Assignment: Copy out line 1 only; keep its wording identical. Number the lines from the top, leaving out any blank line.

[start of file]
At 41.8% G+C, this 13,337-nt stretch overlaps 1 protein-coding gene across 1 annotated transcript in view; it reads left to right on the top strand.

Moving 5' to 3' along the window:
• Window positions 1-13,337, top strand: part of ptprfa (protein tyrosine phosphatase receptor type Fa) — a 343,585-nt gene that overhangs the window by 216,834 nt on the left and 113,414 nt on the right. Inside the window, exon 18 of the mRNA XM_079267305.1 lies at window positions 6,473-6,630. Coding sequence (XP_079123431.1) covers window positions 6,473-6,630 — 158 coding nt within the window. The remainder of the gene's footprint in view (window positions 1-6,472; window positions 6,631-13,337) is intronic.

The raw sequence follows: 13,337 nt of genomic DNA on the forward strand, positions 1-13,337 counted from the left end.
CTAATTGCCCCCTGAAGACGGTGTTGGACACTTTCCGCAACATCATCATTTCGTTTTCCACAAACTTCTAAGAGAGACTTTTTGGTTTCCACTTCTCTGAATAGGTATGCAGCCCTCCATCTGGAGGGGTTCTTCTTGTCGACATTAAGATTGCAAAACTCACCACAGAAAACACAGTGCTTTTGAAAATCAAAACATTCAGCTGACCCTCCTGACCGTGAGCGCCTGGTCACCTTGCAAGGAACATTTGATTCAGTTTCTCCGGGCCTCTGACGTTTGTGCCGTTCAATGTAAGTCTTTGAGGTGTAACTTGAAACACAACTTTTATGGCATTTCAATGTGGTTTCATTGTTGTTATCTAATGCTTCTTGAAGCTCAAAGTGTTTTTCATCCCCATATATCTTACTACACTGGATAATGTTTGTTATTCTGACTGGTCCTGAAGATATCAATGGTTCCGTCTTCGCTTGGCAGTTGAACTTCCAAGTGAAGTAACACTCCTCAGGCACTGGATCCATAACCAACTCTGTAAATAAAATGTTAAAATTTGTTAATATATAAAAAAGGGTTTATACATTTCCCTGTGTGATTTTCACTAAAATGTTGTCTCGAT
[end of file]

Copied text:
At 41.8% G+C, this 13,337-nt stretch overlaps 1 protein-coding gene across 1 annotated transcript in view; it reads left to right on the top strand.